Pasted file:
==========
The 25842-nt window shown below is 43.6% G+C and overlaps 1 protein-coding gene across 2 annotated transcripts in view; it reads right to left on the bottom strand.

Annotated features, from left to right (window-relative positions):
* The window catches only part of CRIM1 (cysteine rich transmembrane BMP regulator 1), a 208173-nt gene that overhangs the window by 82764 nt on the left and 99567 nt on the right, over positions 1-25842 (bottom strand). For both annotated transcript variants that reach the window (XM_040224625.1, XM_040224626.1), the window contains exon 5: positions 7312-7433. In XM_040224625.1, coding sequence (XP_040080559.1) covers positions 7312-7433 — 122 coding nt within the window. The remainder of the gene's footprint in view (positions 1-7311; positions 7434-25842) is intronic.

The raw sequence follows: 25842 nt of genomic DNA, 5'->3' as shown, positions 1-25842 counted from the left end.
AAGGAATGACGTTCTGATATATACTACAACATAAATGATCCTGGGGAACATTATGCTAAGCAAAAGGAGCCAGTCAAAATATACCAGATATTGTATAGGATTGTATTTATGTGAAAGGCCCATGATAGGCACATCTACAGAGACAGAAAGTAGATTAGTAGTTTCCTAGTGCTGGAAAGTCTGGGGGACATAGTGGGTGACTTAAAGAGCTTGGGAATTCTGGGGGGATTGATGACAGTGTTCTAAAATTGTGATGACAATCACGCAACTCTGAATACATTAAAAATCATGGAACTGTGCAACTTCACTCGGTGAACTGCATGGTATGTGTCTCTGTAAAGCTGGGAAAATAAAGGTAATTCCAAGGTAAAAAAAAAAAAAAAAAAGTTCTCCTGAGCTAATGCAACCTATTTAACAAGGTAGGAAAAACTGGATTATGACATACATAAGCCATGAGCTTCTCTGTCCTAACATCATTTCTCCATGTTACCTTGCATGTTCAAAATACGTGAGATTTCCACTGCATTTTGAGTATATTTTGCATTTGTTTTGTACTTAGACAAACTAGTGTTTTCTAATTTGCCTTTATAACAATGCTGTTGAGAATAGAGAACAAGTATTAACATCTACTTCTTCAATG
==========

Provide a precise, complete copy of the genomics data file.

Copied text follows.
The 25842-nt window shown below is 43.6% G+C and overlaps 1 protein-coding gene across 2 annotated transcripts in view; it reads right to left on the bottom strand.

Annotated features, from left to right (window-relative positions):
* The window catches only part of CRIM1 (cysteine rich transmembrane BMP regulator 1), a 208173-nt gene that overhangs the window by 82764 nt on the left and 99567 nt on the right, over positions 1-25842 (bottom strand). For both annotated transcript variants that reach the window (XM_040224625.1, XM_040224626.1), the window contains exon 5: positions 7312-7433. In XM_040224625.1, coding sequence (XP_040080559.1) covers positions 7312-7433 — 122 coding nt within the window. The remainder of the gene's footprint in view (positions 1-7311; positions 7434-25842) is intronic.

The raw sequence follows: 25842 nt of genomic DNA, 5'->3' as shown, positions 1-25842 counted from the left end.
AAGGAATGACGTTCTGATATATACTACAACATAAATGATCCTGGGGAACATTATGCTAAGCAAAAGGAGCCAGTCAAAATATACCAGATATTGTATAGGATTGTATTTATGTGAAAGGCCCATGATAGGCACATCTACAGAGACAGAAAGTAGATTAGTAGTTTCCTAGTGCTGGAAAGTCTGGGGGACATAGTGGGTGACTTAAAGAGCTTGGGAATTCTGGGGGGATTGATGACAGTGTTCTAAAATTGTGATGACAATCACGCAACTCTGAATACATTAAAAATCATGGAACTGTGCAACTTCACTCGGTGAACTGCATGGTATGTGTCTCTGTAAAGCTGGGAAAATAAAGGTAATTCCAAGGTAAAAAAAAAAAAAAAAAAGTTCTCCTGAGCTAATGCAACCTATTTAACAAGGTAGGAAAAACTGGATTATGACATACATAAGCCATGAGCTTCTCTGTCCTAACATCATTTCTCCATGTTACCTTGCATGTTCAAAATACGTGAGATTTCCACTGCATTTTGAGTATATTTTGCATTTGTTTTGTACTTAGACAAACTAGTGTTTTCTAATTTGCCTTTATAACAATGCTGTTGAGAATAGAGAACAAGTATTAACATCTACTTCTTCAATG